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Eud

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  1. It kind of sounds like the only way to get into the business is to vastly underestimate the cost and time until it's too late and you're already committed. If you figure out the actual costs ahead of time you'd never do it. 😎
  2. Wow, that's quite a story. I applaud your persistence in getting this off the ground and hope you are successful. On the advice to hire Dave, I've seen enough of his posts while lurking around these forums for a while that at least that part seems like a no-brainer.
  3. I haven't done distilling as a hobbyist. I've brewed beer as a hobbyist and can predict that I would enjoy distilling because the hobbies I enjoy also involved lots of learning, experimenting, and cool gear to acquire, build, and learn how to use. If it was legal to distill small amounts for personal consumption I'd likely just do that and be satisfied.
  4. So it sounds like you have a very friendly landlord and it took 2 years for you to start breaking even on your little distillery with a built-in weekend crowd? That's sobering.
  5. We are allowed to do tastings, self distribute, and on-premises sales, but are not allowed to serve cocktails, so it would look more challenging for us to be in the black from that point of view, but we are in an area that has a lot of high-income people out and about and $35+ bottles of craft spirits (assuming we can make a good one) doesn't seem like too abnormal of an impulse buy here. We'd definitely want to start much bigger if we were using distribution. I'd tried working out the math on that, and it doesn't work out at all with all of the fixed costs to start it as an "expensive hobby" sized operation to send $12 bottles into a distributor. For the aged whiskey portion of what we'd sell I was including pricing for the smaller end of barrels from The Barrel Mill because they make pricing available online, and I figured other manufacturers would be around there.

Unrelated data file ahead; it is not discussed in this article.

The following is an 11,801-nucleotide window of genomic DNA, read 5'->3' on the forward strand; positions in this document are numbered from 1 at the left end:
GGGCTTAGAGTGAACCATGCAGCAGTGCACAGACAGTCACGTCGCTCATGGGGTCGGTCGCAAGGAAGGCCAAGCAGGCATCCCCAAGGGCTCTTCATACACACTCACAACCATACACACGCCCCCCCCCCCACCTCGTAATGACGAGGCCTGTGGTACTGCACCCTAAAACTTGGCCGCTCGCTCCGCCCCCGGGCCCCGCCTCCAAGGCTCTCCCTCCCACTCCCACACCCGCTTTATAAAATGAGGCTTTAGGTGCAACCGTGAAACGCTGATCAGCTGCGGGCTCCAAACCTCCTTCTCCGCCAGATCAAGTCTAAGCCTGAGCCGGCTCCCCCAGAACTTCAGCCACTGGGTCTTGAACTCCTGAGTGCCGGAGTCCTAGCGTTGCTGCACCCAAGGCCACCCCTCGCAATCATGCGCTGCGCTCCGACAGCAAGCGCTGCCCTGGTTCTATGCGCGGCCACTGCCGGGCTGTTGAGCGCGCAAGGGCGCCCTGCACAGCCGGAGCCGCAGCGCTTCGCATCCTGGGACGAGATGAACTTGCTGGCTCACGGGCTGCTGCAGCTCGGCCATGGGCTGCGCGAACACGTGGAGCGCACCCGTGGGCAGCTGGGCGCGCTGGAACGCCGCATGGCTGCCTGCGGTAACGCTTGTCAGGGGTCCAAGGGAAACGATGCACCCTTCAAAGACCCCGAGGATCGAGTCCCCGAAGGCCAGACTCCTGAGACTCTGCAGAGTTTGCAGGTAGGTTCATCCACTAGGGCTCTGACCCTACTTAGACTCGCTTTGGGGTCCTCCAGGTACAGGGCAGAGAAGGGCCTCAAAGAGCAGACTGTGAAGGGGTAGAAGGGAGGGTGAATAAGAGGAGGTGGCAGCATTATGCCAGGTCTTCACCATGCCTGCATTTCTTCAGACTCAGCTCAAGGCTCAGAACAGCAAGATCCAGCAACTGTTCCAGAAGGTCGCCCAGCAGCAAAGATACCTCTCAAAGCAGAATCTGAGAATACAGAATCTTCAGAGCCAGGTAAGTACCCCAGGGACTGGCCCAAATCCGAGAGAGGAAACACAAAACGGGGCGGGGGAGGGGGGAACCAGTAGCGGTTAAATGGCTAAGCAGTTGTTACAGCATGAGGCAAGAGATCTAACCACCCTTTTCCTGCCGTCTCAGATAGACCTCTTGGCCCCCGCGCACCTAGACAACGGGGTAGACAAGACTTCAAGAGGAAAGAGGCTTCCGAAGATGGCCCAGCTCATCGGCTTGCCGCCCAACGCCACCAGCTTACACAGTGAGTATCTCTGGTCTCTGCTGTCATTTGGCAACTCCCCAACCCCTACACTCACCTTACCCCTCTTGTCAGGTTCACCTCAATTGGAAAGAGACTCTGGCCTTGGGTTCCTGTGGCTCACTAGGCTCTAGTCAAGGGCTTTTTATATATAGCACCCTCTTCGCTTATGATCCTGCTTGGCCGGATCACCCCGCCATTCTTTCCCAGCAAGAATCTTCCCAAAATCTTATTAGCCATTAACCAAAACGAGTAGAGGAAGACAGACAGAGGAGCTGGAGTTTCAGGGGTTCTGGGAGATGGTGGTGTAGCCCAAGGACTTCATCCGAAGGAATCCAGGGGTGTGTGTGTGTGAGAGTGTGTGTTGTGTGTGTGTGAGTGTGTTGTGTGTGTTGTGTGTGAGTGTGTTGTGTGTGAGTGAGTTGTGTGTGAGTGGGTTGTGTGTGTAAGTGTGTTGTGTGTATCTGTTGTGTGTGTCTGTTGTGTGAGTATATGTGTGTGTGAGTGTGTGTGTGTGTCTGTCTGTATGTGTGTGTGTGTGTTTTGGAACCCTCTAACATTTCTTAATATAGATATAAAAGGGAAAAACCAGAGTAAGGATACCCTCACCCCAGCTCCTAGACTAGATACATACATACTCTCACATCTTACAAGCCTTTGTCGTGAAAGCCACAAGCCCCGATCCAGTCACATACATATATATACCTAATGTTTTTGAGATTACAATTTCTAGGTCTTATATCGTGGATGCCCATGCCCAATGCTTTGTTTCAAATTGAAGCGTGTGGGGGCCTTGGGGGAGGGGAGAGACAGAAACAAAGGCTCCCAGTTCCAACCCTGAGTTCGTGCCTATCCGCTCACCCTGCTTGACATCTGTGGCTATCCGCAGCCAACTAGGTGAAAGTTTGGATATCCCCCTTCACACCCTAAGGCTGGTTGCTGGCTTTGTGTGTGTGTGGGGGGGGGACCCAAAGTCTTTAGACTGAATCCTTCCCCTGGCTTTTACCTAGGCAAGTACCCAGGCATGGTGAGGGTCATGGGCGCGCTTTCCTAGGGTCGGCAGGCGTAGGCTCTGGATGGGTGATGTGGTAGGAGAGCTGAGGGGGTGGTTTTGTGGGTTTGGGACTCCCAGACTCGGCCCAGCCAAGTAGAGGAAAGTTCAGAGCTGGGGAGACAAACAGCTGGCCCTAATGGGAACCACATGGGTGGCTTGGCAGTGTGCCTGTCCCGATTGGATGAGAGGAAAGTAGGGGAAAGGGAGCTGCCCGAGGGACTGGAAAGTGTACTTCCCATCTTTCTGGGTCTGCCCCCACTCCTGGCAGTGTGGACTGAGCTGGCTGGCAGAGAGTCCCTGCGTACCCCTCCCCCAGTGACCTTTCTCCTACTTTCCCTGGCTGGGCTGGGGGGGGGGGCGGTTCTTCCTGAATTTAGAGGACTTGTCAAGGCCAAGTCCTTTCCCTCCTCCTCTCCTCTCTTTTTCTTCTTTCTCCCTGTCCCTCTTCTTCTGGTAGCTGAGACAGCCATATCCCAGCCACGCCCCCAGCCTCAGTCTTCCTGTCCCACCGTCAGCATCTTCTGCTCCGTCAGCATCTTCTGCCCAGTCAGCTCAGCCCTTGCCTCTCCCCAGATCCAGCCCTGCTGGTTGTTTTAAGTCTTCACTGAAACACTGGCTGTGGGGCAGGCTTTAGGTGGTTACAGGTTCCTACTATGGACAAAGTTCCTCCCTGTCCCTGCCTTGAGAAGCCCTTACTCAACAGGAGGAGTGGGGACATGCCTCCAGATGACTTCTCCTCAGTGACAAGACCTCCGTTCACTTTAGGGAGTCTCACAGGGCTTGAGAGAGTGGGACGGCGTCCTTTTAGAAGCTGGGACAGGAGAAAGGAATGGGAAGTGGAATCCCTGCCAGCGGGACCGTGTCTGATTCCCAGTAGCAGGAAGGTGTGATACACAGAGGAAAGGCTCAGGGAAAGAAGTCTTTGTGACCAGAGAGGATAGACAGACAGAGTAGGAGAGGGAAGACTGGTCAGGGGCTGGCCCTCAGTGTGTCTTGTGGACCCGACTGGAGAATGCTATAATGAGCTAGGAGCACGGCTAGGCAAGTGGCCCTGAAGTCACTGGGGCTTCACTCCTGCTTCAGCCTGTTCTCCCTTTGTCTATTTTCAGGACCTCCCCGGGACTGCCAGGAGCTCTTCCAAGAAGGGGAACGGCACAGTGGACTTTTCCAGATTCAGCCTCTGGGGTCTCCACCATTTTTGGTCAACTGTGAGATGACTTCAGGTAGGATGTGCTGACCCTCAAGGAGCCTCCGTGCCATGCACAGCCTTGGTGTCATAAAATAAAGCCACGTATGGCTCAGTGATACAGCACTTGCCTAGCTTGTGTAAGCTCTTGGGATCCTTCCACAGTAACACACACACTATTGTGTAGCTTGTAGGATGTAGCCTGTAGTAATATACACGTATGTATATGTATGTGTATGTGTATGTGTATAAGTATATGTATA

6. It will take me a while to digest, but I'm glad for the feedback. I hadn't counted in the monthly accounting and brewery software, internet, etc. I'd been figuring on around $5k/yr marketing since we'd be starting small and staying pretty local, and I'd guessed around $3k/yr for utilities and the same for insurance. You're right that it only sort of works because there is no labor cost in there. On the small stills I'd be doing all electric jacketed, no steam. Bluefish, I'd be doing stripping on a 100G and spirit runs on a 26, so it would be fewer runs per month than 10, but your point is still a good one. I had been thinking looking at around $25/bottle for vodka/rum, $35 for aged rye/bourbon, $30 for gin. So I was assuming less than $35 because I'd left out some costs you guys pointed out. I'm kind of stunned that both of you were able to hit so close to the bottle cost I was kind of assuming without me saying it. It at least gives me confidence that I was doing the math approximately right on net income = sale price - (raw ingredients + taxes + monthly expenses). Anyway, very good points. The initial equipment cost doesn't triple as the size goes from 100 to 300 gallons. It just makes sense to start with a bigger one especially if I am already planning not to spend every minute there to start. Thanks very much for the advice.